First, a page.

One Nation Party leader Senator Pauline Hanson sits down for a rare and intimate interview, where we find out about the woman behind the political policies.
One Nation Party leader Senator Pauline Hanson sits down for a rare and intimate interview, where we find out about the woman behind the political policies. Leighton Smith

PODCAST: The lighter side of Pauline Hanson

LEADER of the One Nation party, Pauline Hanson, was a late starter in politics.

She didn't stand for local government until she was 40.

But as we all know, she didn't take long to make her mark.

Regardless of your thoughts on her poltical views, there is no denying she is a compelling figure in Australian politics.

In this rare and intimate interview, we find out about the woman behind the political policies.

Pauline talks about her proudest moments and her biggest regrets, as well as recalling what helped get her through her time in prison.

Enjoy this rare and intimate chat with one of the country's most captivating characters.

LISTEN: Get the full interview with One Nation Leader, Pauline Hanson here:

Matt Collins:

Were there ever any aspirations for politics back at school?

 

Pauline Hanson:

No, none. None whatsoever. I remember I'd talk about politics when I was around about 25. I would talk about Joh Bjelke-Petersen and get into arguments with the neighbours in the street.

 

MC:

Have you seen any of your teachers after school? Have they reached out to you since?

 

PH:

Funnily enough, the principal at high school, Mr Butcher, ended up being a member of a club where I did some part-time work back in the 1980s. I worked there behind the bar and I was teaching him how to pour a beer and work behind the bar.

 

MC:

All those skills you had learnt at school obviously.

 

PH:

Yeah.

 

MC:

You stood in for local government when you were 40. What was the inspiration for that?

 

PH:

That was on a principle, because the council threw the mayor out. I thought, you can't do that. That was undemocratic, the people voted the mayor in. So that encouraged me to stand and I won. I saw corruption and there was no accountability. But I got a lot of satisfaction out of doing what I could for the people.

 

MC:

Getting into politics at 40, do you think that was an advantage for you?

 

PH:

What we don't need is more career politicians. We need people there for the right reasons. I think at that time in life I was ready for it. I had had my children and I had experienced life as a single parent, the struggle, trying to make ends meet and a running a business.

 

MC:

What memories do you have of when you started your political journey?

 

PH:

I was very fresh and very naive. When I went to my first meeting as a candidate and the shadow minister said, 'sit down, shut up, you know nothing, we know everything'. I was pushed by an agenda that you can't question the system.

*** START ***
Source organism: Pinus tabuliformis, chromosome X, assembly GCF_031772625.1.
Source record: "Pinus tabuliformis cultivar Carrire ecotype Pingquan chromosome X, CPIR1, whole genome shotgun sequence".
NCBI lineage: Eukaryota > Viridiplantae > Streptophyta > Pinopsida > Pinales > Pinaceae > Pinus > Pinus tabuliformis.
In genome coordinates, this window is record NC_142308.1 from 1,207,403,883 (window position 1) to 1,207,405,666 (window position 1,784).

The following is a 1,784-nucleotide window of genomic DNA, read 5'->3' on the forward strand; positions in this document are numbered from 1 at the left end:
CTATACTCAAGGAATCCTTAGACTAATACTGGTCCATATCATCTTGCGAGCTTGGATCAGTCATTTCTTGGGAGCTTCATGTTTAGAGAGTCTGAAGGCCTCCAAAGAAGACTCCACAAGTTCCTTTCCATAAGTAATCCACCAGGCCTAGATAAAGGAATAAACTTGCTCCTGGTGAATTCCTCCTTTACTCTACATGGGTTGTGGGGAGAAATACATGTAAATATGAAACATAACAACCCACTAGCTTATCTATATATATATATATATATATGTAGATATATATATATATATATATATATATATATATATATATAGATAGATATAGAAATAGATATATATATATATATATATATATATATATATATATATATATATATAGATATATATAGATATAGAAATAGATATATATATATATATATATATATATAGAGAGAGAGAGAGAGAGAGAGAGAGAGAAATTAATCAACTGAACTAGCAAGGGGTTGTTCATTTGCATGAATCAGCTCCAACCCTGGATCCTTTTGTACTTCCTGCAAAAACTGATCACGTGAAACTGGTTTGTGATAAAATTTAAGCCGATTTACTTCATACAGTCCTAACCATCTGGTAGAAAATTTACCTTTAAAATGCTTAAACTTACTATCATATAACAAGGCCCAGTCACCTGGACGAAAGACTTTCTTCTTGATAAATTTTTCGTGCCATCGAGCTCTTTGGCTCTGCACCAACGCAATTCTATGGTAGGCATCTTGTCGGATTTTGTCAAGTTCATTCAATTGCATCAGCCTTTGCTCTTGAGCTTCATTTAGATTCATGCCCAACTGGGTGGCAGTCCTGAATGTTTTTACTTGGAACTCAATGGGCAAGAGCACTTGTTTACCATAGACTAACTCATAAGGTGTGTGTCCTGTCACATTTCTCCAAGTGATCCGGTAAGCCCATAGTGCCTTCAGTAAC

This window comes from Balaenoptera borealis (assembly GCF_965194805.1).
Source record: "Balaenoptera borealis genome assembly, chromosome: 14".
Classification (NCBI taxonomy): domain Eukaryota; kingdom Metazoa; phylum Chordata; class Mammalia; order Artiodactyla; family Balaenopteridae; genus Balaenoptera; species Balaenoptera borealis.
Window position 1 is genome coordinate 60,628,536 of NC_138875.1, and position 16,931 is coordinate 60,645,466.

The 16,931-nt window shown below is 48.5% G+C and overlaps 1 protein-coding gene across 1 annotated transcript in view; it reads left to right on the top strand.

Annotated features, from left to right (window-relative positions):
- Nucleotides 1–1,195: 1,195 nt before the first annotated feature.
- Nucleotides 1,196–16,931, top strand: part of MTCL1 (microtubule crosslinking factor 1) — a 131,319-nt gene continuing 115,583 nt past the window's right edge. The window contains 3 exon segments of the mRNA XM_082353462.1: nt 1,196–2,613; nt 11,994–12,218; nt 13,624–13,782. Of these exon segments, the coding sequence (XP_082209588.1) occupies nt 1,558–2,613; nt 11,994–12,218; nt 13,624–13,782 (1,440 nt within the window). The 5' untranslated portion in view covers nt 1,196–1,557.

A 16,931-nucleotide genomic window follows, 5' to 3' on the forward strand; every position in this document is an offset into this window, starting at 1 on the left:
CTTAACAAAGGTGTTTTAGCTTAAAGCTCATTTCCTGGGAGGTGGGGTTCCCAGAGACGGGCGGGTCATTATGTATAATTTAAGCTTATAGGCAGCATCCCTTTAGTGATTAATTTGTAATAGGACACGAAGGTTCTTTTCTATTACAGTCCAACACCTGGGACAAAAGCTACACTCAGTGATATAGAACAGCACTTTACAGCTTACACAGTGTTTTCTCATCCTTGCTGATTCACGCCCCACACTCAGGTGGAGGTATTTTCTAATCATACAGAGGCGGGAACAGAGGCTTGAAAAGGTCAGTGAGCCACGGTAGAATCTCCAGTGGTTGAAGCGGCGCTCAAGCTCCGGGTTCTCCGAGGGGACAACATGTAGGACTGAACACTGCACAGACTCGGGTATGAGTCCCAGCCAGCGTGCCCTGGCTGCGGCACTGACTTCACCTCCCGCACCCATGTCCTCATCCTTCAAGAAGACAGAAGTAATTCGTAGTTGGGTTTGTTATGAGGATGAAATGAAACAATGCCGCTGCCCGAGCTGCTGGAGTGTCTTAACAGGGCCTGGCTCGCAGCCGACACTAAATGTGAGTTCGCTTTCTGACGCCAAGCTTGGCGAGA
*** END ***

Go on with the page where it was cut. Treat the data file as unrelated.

MC:

Let's talk about One Nation. When you started your party, were you confident of it being a success?

 

PH:

Yes, I did, I remember I had a meeting at Inverell and we had over 1000 people turn up at the hall. At Newcastle, the centre there was packed out with over 1500 people. At Perth, it was amazing, we had a couple of thousand people there. So wherever I went, the halls were packed out. People were interested in what I had to say. People were thinking what I was thinking but didn't have the guts to say it.

 

MC:

Being a female in politics and being a female in politics for a long time, what advice would you have for a young aspiring politician?

 

PH:

Look, some people say to me I am an inspiration for other women. That's wonderful if you do feel that way. But I had a young 10-year-old boy who came up to me at a polling gbooth. I said to him, 'you poor darling, your mum dragged you out here' and he said, 'no, I dragged my mum out here.' He's the future of this nation.

 

MC:

Sign him up now.

 

PH:

Well, like I say to all these young ones, don't just follow me because you might see me on TV or hear me on the radio. Understand who you are voting for, look at their policies. It's all about your future and the future of the country.

 

MC:

What's the best advice you have ever received and who did it come from?

 

PH:

Well, everyone has given me advice, but whether it is good advice is another thing.

 

MC:

What about the best advice you give to people?

 

PH:

Put yourself up on a pedestal. Don't let anybody drag you down. You know within yourself what sort of person you are. No one is better than you are.

 

MC:

What does Pauline Hanson do to relax?

 

PH:

Oh, a few things. I like to cook, I bake and I knit and I do gardening and I swim when it is warmer.

 

MC:

You're a knitter?

 

PH:

Yes, I do. I knit all my own jumpers. I've been knitting since I was 13.

 

MC:

As easy way to tick off your Christmas list.

 

PH:

Well, I don't know. Sometimes I think people think these knitted jumpers are for old grannies.

 

MC:

Pauline Hanson, I would happily wear a knitted jumper from you can I say.

 

PH:

Thank you, Matt.

LISTEN: Get the full interview with One Nation Leader, Pauline Hanson here.